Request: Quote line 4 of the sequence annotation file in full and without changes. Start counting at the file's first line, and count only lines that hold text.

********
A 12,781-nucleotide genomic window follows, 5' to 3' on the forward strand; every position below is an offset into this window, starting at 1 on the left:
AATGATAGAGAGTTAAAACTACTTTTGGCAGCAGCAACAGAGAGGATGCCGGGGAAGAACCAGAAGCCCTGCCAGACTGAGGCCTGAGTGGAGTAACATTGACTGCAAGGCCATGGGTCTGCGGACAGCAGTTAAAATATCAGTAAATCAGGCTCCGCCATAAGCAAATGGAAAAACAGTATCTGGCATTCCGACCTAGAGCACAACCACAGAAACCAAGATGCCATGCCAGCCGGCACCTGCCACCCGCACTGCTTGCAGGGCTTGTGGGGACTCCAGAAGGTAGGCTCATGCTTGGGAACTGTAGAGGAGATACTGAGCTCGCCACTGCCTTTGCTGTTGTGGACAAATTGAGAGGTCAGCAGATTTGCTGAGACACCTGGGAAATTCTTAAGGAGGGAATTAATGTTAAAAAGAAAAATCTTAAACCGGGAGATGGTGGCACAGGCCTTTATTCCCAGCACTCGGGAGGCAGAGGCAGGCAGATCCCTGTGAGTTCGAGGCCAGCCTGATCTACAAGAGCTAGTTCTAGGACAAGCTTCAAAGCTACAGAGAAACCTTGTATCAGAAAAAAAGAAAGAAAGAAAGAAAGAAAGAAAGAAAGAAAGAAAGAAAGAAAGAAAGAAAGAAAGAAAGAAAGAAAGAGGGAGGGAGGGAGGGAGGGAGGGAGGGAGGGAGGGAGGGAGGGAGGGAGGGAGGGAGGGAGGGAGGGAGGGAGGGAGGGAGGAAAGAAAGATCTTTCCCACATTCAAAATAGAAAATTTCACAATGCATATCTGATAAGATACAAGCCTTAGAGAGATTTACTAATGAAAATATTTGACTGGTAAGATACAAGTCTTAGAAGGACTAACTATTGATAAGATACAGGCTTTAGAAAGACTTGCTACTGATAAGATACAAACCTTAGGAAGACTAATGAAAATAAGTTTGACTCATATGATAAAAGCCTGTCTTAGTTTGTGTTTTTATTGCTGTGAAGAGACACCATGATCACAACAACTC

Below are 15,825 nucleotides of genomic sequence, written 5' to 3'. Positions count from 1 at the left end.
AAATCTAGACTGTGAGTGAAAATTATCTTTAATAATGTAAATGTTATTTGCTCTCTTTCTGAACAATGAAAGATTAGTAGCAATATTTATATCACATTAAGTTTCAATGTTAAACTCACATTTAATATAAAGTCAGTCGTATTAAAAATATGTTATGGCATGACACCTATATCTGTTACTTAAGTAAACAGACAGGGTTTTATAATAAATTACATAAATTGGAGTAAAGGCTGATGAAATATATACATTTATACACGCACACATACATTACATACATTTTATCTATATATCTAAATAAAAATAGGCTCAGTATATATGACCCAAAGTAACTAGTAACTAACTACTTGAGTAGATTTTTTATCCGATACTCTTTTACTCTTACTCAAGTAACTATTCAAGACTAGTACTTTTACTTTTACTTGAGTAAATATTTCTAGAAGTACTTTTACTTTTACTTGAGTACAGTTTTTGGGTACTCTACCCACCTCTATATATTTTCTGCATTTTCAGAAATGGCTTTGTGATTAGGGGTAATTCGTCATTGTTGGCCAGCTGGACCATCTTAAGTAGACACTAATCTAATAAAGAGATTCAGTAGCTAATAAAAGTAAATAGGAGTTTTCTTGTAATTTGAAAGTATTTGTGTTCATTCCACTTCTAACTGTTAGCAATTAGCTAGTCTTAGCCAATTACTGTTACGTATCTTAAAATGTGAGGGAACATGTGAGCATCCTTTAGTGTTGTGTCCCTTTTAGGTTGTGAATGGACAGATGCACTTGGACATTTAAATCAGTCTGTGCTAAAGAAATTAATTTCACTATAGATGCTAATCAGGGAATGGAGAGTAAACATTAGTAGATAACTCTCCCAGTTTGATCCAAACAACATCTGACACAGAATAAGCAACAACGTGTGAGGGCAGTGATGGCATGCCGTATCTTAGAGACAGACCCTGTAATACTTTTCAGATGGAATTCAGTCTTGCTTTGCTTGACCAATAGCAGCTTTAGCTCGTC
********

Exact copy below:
AAATCTAGACTGTGAGTGAAAATTATCTTTAATAATGTAAATGTTATTTGCTCTCTTTCTGAACAATGAAAGATTAGTAGCAATATTTATATCACATTAAGTTTCAATGTTAAACTCACATTTAATATAAAGTCAGTCGTATTAAAAATATGTTATGGCATGACACCTATATCTGTTACTTAAGTAAACAGACAGGGTTTTATAATAAATTACATAAATTGGAGTAAAGGCTGATGAAATATATACATTTATACACGCACACATACATTACATACATTTTATCTATATATCTAAATAAAAATAGGCTCAGTATATATGACCCAAAGTAACTAGTAACTAACTACTTGAGTAGATTTTTTATCCGATACTCTTTTACTCTTACTCAAGTAACTATTCAAGACTAGTACTTTTACTTTTACTTGAGTAAATATTTCTAGAAGTACTTTTACTTTTACTTGAGTACAGTTTTTGGGTACTCTACCCACCTCTATATATTTTCTGCATTTTCAGAAATGGCTTTGTGATTAGGGGTAATTCGTCATTGTTGGCCAGCTGGACCATCTTAAGTAGACACTAATCTAATAAAGAGATTCAGTAGCTAATAAAAGTAAATAGGAGTTTTCTTGTAATTTGAAAGTATTTGTGTTCATTCCACTTCTAACTGTTAGCAATTAGCTAGTCTTAGCCAATTACTGTTACGTATCTTAAAATGTGAGGGAACATGTGAGCATCCTTTAGTGTTGTGTCCCTTTTAGGTTGTGAATGGACAGATGCACTTGGACATTTAAATCAGTCTGTGCTAAAGAAATTAATTTCACTATAGATGCTAATCAGGGAATGGAGAGTAAACATTAGTAGATAACTCTCCCAGTTTGATCCAAACAACATCTGACACAGAATAAGCAACAACGTGTGAGGGCAGTGATGGCATGCCGTATCTTAGAGACAGACCCTGTAATACTTTTCAGATGGAATTCAGTCTTGCTTTGCTTGACCAATAGCAGCTTTAGCTCGTC